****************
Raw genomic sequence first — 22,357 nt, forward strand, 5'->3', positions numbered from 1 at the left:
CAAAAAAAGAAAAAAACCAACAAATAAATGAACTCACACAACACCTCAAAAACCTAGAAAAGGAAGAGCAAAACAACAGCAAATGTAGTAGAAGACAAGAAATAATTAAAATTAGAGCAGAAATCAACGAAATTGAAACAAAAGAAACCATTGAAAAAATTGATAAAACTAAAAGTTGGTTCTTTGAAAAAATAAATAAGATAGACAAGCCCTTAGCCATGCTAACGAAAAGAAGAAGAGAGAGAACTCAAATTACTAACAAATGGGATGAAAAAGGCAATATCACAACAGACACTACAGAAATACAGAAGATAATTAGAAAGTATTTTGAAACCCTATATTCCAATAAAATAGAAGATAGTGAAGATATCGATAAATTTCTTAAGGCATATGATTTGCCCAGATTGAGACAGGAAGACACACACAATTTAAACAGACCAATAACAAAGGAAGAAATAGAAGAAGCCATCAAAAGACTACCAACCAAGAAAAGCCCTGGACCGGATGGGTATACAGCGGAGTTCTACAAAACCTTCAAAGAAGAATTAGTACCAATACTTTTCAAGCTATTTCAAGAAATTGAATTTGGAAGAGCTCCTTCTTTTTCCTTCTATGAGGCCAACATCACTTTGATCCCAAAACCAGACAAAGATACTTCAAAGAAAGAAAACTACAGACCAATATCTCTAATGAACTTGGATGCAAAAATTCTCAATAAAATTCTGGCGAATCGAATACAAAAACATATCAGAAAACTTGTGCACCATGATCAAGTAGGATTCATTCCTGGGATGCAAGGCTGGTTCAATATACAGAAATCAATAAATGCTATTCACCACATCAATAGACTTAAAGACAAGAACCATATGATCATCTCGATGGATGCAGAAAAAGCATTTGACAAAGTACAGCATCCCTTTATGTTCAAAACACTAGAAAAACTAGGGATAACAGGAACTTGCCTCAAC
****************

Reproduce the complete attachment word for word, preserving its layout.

Raw genomic sequence first — 22,357 nt, forward strand, 5'->3', positions numbered from 1 at the left:
CAAAAAAAGAAAAAAACCAACAAATAAATGAACTCACACAACACCTCAAAAACCTAGAAAAGGAAGAGCAAAACAACAGCAAATGTAGTAGAAGACAAGAAATAATTAAAATTAGAGCAGAAATCAACGAAATTGAAACAAAAGAAACCATTGAAAAAATTGATAAAACTAAAAGTTGGTTCTTTGAAAAAATAAATAAGATAGACAAGCCCTTAGCCATGCTAACGAAAAGAAGAAGAGAGAGAACTCAAATTACTAACAAATGGGATGAAAAAGGCAATATCACAACAGACACTACAGAAATACAGAAGATAATTAGAAAGTATTTTGAAACCCTATATTCCAATAAAATAGAAGATAGTGAAGATATCGATAAATTTCTTAAGGCATATGATTTGCCCAGATTGAGACAGGAAGACACACACAATTTAAACAGACCAATAACAAAGGAAGAAATAGAAGAAGCCATCAAAAGACTACCAACCAAGAAAAGCCCTGGACCGGATGGGTATACAGCGGAGTTCTACAAAACCTTCAAAGAAGAATTAGTACCAATACTTTTCAAGCTATTTCAAGAAATTGAATTTGGAAGAGCTCCTTCTTTTTCCTTCTATGAGGCCAACATCACTTTGATCCCAAAACCAGACAAAGATACTTCAAAGAAAGAAAACTACAGACCAATATCTCTAATGAACTTGGATGCAAAAATTCTCAATAAAATTCTGGCGAATCGAATACAAAAACATATCAGAAAACTTGTGCACCATGATCAAGTAGGATTCATTCCTGGGATGCAAGGCTGGTTCAATATACAGAAATCAATAAATGCTATTCACCACATCAATAGACTTAAAGACAAGAACCATATGATCATCTCGATGGATGCAGAAAAAGCATTTGACAAAGTACAGCATCCCTTTATGTTCAAAACACTAGAAAAACTAGGGATAACAGGAACTTGCCTCAAC